Primary Elections in California



What is a voter-nominated office?

The Top Two Candidates Open Primary Act, which took effect January 1, 2011, created "voter-nominated" offices. The Top Two Candidates Open Primary Act does not apply to candidates running for U.S. President, county central committees, or local offices.

Most of the offices that were previously known as "partisan" are now known as "voter-nominated" offices. Voter-nominated offices are state constitutional offices, state legislative offices, and U.S. congressional offices. The only "partisan offices" now are the offices of U.S. President and county central committee.

How are primary elections conducted in California?

All candidates for voter-nominated offices are listed on one ballot and only the top two vote-getters in the primary election – regardless of party preference - move on to the general election. A write-in candidate will only move on to the general election if the candidate is one of the top two vote-getters in the primary election.

Prior to the Top Two Candidates Open Primary Act, the top vote-getter from each qualified political party, as well as any write-in candidate who received a certain percentage of votes, moved on to the general election.

The Top Two Candidates Open Primary Act does not apply to candidates running for U.S. President, county central committee, or local office.

How are presidential primary elections conducted in California?

Qualified political parties in California may hold presidential primaries in one of two ways:

If a qualified political party chooses to hold a modified-closed presidential primary, the party must notify the California Secretary of State no later than the 135th day before Election Day.

The Democratic and American Independent parties notified the Secretary of State that they will allow voters who did not state a political party preference to vote the presidential ballot of their parties in the upcoming June 5, 2012, Presidential Primary Election. Their notifications can be found in CC/ROV Memorandum #12039.

What do party preferences mean when listed with candidates' names on the ballot? What are the qualified political parties and abbreviations of those party names?

The term "party preference" is now used in place of the term "party affiliation." A candidate must indicate his or her preference or lack of preference for a qualified political party. If the candidate has a qualified political party preference that qualified political party will be indicated by the candidate's name on the ballot. If a candidate does not have a qualified political party preference, "Party Preference: None" will be indicated by the candidate's name on the ballot.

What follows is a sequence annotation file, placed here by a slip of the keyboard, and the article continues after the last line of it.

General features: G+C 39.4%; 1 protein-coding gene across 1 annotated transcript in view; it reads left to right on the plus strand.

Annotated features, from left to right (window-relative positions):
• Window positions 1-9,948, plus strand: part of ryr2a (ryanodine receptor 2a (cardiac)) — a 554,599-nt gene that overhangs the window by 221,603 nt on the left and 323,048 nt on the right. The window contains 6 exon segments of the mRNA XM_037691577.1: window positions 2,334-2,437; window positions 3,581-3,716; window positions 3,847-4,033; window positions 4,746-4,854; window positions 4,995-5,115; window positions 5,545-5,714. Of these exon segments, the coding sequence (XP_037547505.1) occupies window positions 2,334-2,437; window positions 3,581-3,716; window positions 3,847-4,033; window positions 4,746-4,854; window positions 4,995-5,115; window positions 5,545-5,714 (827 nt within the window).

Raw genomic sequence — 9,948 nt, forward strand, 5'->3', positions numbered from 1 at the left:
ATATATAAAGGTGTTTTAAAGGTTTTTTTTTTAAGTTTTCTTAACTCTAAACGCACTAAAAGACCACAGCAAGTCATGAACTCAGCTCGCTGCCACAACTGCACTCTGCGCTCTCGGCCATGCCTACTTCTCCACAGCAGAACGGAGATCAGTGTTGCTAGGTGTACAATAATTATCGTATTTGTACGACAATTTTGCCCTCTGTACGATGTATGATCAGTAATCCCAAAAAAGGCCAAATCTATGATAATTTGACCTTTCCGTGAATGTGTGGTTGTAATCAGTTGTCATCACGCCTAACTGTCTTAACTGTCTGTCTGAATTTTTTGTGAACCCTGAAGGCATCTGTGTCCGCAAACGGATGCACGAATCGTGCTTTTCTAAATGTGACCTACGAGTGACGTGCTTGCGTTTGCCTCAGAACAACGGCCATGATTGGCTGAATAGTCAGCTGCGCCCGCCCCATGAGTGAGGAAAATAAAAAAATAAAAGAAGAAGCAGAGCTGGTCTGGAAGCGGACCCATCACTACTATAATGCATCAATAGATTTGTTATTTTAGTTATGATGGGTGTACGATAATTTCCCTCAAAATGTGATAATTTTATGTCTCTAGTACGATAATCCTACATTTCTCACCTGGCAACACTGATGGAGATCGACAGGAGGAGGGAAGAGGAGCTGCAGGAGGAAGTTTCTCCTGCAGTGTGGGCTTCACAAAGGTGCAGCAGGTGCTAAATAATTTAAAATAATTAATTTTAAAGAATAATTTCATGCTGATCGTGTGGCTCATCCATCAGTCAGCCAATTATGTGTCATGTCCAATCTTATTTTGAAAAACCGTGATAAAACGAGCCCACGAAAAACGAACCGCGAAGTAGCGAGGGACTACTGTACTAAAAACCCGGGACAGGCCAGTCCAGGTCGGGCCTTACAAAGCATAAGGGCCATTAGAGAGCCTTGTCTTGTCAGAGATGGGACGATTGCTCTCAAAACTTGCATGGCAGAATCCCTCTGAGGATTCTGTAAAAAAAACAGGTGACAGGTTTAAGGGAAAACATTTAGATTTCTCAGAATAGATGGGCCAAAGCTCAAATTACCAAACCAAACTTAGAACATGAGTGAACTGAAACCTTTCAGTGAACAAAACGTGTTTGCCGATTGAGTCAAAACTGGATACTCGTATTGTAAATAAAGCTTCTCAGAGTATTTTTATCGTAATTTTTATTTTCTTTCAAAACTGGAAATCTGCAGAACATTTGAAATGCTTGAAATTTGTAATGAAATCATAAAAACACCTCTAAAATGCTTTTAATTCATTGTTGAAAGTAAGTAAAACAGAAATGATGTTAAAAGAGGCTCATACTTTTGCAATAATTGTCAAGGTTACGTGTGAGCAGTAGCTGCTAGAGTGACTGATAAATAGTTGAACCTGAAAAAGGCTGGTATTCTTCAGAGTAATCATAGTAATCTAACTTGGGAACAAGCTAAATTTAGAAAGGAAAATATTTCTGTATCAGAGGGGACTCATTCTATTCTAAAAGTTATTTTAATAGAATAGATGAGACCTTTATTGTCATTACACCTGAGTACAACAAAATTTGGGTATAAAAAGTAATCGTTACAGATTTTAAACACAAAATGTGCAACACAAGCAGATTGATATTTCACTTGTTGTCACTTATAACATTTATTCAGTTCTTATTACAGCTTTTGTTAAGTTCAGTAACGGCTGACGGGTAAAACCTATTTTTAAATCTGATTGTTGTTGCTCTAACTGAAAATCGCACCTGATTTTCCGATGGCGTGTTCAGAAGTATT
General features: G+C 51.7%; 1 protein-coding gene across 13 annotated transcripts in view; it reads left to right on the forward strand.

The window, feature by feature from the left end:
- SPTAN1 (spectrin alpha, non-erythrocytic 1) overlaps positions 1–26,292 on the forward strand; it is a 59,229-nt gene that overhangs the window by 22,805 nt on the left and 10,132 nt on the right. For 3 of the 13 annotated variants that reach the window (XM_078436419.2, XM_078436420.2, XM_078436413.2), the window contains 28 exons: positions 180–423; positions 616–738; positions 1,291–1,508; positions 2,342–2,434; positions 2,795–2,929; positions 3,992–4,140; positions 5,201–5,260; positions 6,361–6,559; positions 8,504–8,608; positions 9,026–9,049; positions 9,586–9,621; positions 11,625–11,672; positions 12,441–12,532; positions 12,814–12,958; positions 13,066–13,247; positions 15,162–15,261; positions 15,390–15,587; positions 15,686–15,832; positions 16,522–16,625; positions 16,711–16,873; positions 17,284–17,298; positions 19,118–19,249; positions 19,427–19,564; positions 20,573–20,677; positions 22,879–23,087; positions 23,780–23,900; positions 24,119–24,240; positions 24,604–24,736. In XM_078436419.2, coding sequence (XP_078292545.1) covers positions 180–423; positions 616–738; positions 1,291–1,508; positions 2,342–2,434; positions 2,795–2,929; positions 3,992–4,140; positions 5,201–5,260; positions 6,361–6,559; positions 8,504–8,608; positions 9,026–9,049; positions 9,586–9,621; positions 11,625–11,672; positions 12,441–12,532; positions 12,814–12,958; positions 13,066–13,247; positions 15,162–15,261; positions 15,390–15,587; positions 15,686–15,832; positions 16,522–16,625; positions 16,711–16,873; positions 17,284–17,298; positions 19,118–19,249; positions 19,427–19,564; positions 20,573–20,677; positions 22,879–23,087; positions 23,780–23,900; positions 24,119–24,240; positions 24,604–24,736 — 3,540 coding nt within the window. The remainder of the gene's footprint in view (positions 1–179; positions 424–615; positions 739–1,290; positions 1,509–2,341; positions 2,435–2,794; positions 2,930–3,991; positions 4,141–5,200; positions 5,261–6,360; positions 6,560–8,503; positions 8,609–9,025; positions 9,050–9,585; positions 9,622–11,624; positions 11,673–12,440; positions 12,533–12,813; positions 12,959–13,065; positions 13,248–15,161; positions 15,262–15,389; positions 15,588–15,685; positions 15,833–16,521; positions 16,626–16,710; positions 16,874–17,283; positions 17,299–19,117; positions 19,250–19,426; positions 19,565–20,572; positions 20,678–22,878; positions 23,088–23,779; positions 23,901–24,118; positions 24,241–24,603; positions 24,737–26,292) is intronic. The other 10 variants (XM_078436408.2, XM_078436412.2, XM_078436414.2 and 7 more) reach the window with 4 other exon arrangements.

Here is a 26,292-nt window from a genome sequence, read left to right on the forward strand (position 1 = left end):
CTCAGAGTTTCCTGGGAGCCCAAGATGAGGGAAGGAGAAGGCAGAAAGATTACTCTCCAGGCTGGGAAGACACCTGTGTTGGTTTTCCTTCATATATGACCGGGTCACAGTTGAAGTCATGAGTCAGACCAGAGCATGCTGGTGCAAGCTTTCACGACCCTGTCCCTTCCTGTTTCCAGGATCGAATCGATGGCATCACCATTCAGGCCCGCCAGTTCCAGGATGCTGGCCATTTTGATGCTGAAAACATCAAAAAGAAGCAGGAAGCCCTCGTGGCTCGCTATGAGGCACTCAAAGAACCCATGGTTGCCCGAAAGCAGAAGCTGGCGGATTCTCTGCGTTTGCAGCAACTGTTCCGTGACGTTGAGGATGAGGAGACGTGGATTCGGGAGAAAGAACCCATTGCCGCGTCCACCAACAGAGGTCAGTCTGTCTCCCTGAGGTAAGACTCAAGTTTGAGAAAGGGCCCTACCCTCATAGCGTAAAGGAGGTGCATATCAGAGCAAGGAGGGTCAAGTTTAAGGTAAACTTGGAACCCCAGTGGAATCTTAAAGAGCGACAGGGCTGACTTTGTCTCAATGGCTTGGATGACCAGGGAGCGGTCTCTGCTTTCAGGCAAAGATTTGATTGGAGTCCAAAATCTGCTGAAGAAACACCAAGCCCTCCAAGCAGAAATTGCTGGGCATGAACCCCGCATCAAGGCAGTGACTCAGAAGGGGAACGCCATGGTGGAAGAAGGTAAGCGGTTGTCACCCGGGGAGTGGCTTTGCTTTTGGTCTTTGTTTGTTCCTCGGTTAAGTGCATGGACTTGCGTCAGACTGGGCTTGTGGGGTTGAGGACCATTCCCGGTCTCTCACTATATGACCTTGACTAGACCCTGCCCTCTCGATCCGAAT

Similarly, voters who were previously known as "decline-to-state" voters (because they did not have a party affiliation) are now known as having "no party preference" or known as "NPP" voters.

Abbreviations for the qualified political parties are:

If a candidate receives a majority of the vote (50 percent+1) in the primary election, will there still be a general election?

Yes. The top two vote-getters move on to the general election regardless of party preference or whether one candidate receives a majority of all votes cast in the primary election. Only candidates running for State Superintendent of Public Instruction or candidates for voter-nominated offices in special elections can win outright by getting a majority of the vote (50 percent + 1) in the primary election.

If there are only two candidates in the primary election, is a general election required?

Yes. The top two vote-getters move on to the general election regardless of candidate pool size, party preference, or whether one candidate receives the majority of all votes cast in the primary election. Only candidates running for State Superintendent of Public Instruction or candidates for voter-nominated offices in special elections can win outright by getting a majority of the vote (50 percent + 1) in the primary election.

Which candidates can still run in the general election?

Candidates running for a voter-nominated office cannot run in the general election without having been one of the top two vote-getters in the primary election (see "What is a voter-nominated office?" above).

Candidates running for the office of U.S. President, however, can run in the general election as either a Presidential Elector using the independent nomination process or a Presidential Elector write-in candidate.

For more information about running for office, see Candidate Resources.

Can independent or write-in candidates for voter-nominated offices run in the general election?

No. All candidates, including candidates who would have used the former independent nomination process, are allowed to run for a voter-nominated office in a primary election. All primary candidates for an office are listed on a single ballot, and only the two candidates who get the most votes in the primary election will move on to the general election.

Write-in candidates for voter-nominated offices can still run in the primary election. However, a write-in candidate can only move on to the general election if the candidate is one of the top two vote-getters in the primary election.

Candidates running for the office of U.S. President, however, can run in the general election as either a Presidential Elector using the independent nomination process or a Presidential Elector write-in candidate.


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